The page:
January 2013



“. . . The reenactors I encountered on the battlefield were a genial lot, at least to me, a white guy with the right accent who at least superficially fit in. They were at pains to portray the reenactment to me as ‘living history.’ There was no mention by them of what African- Americans might think of this spectacle (nor did I ask about it I was chicken). However, the reenactors were quick to correct my terminology: it is not the ‘Civil War,’ it is ‘The War Between the States.’ It seems that ‘Civil War’ implies that the South revolted against its government. ‘War Between the States’ implies that the South was a collection of sovereign states that organized in defense against Yankee unjustified meddling. So begins Whistling Dixie, Anderson Scott’s portrait of latter-day Confederates taken at Civil War reenactments across the southern United States. Scott has photographed in the years leading up to 2011’s sesquicentennial of the Civil War, with a keen eye for the earnestness and dedication of the reenactors, and a strikingly acute awareness of the irony and absurdity of the events.”


Chickamauga, Georgia, 2009

Ambivalence is key here. As Richard Benson, former Dean of the Yale School of Art and MacArthur Fellow, says of Scott’s subjects, “Historical reenactment has a slippery connection to history. The activities of those who re-imagine the


Clinton, Ga, 2008

Benson, who contributes an insightful essay to Whistling Dixie, draws a useful comparison between the work of photography and war reenactment while also articulating precisely why everyone Southerner or Northerner should see this book: “Photography and reenactment fail once again to give us any sort of true window onto the past, yet they do carry the lessons and illuminations that all attempts at reproduction must.”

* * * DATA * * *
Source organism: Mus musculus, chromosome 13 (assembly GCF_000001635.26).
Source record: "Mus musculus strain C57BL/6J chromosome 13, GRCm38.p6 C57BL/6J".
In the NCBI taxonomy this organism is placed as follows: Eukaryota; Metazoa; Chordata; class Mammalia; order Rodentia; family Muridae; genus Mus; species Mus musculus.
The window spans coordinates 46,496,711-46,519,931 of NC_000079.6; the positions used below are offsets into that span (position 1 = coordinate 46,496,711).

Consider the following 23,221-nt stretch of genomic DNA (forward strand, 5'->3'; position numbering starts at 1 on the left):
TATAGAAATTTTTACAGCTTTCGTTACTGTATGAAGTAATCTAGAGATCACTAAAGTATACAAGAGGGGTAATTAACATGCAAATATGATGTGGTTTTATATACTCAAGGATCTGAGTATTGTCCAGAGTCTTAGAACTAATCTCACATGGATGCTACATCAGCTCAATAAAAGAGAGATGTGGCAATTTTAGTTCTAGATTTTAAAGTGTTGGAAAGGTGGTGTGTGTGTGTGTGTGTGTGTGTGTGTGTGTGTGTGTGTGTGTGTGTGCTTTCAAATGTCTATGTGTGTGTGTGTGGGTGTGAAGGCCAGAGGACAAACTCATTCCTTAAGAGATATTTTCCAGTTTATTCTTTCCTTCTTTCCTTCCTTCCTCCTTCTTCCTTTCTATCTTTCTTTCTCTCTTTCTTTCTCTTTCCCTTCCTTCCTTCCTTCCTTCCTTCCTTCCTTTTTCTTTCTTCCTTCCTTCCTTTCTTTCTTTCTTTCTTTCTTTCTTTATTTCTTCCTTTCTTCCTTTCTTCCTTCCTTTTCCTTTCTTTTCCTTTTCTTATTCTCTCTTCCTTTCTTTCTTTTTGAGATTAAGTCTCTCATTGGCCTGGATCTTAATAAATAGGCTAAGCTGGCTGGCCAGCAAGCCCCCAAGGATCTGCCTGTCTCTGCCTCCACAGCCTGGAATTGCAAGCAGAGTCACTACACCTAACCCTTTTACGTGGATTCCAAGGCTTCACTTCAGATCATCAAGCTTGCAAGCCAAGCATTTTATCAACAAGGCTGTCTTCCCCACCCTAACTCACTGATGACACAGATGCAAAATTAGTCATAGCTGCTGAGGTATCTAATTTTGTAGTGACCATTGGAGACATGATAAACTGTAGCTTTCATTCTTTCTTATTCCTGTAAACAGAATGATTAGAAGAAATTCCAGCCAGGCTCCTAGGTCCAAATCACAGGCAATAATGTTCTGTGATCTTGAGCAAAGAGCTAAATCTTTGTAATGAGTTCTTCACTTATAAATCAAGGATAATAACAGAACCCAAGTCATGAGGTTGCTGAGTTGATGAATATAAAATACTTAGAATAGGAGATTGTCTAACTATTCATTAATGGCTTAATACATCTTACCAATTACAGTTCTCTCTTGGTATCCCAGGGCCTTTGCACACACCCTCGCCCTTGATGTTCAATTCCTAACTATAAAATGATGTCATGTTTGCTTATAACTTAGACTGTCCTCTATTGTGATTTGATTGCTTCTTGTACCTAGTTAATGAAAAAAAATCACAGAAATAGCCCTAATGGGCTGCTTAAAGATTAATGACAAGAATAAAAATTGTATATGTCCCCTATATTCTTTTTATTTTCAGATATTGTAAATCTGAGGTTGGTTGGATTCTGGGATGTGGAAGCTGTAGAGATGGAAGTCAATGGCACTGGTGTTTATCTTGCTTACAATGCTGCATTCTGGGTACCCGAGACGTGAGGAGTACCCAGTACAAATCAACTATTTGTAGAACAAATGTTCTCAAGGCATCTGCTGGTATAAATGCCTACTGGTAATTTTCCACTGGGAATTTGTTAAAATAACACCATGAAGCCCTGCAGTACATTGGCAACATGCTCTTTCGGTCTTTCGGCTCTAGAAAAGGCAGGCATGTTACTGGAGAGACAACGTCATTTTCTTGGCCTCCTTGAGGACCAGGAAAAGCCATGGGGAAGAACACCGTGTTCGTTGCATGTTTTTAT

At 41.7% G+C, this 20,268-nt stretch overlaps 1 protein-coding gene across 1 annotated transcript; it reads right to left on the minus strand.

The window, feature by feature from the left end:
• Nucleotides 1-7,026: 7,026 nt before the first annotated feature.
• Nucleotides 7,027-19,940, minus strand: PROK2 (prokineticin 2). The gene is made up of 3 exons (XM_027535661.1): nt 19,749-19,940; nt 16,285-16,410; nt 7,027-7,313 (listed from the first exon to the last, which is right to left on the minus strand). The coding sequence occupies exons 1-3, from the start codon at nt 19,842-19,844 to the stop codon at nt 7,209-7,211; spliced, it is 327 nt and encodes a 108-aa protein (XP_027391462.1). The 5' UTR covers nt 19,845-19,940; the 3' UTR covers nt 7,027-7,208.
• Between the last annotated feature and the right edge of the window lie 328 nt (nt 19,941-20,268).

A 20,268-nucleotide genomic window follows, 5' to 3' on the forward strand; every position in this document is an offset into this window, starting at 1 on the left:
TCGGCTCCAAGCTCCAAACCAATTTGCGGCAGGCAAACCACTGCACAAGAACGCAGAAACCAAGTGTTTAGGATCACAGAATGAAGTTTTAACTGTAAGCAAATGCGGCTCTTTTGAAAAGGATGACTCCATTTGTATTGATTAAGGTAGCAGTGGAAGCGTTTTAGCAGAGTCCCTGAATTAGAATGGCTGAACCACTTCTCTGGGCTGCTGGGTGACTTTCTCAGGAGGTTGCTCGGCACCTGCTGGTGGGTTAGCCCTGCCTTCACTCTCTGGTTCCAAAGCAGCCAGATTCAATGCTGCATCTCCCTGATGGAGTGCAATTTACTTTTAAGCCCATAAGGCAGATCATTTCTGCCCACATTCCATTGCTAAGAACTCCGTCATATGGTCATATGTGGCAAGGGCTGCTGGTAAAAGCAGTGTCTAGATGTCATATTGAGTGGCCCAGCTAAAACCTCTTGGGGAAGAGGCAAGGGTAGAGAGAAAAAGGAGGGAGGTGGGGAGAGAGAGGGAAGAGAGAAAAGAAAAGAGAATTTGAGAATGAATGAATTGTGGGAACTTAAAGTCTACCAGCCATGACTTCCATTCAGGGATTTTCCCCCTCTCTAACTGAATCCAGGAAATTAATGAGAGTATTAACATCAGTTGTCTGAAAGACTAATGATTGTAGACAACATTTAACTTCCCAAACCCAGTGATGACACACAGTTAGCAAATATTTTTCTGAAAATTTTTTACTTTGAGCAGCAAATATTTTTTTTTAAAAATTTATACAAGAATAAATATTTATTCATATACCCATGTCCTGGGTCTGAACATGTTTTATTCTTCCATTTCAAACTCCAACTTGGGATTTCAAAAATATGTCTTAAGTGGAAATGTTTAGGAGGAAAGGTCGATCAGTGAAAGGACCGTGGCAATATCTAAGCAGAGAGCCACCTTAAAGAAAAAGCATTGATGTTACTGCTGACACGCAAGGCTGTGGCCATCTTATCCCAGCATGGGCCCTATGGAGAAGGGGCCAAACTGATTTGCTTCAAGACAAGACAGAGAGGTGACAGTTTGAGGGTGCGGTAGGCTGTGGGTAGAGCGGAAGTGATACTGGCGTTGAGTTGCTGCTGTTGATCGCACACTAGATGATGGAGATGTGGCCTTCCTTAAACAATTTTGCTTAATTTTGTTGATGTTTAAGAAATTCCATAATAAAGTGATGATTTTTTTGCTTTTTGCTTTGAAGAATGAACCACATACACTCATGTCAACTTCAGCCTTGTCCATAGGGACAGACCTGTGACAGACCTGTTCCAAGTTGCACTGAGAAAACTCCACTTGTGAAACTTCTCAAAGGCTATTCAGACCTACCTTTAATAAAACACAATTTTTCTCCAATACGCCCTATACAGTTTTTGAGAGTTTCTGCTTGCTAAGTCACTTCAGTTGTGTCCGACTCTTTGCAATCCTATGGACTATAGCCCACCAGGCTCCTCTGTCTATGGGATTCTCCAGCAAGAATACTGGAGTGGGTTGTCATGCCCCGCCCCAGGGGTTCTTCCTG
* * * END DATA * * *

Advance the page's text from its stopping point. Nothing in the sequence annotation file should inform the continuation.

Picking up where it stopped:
Montgomery, Al, 2008

About the Book
Whistling Dixie
by Anderson Scott
with an essay by Richard Benson
10″ x 12″
110 pages
Available in January 2013
Columbia College Chicago Press

For more information about Whistling Dixie, please contact Lauren Salas at 773-702-0890 or lsalas@press.uchicago.edu


Jerry Atnip

Jerry Atnip has a 38-year career as a commercial and fine art photographer. His images have been published in 40 countries, and since 2003, he’s held over 75 exhibitions and been presented with over 90 awards. He is also a teacher, workshop director, curator, juror, frequent lecturer and serves on the boards of several Arts &
Photography organizations, including Atlanta Celebrates Photography festival and Slow Exposures Photofestival. His work has been collected by museums, corporate and private collectors and he is an Exhibiting Member of The National Arts Club in New York.

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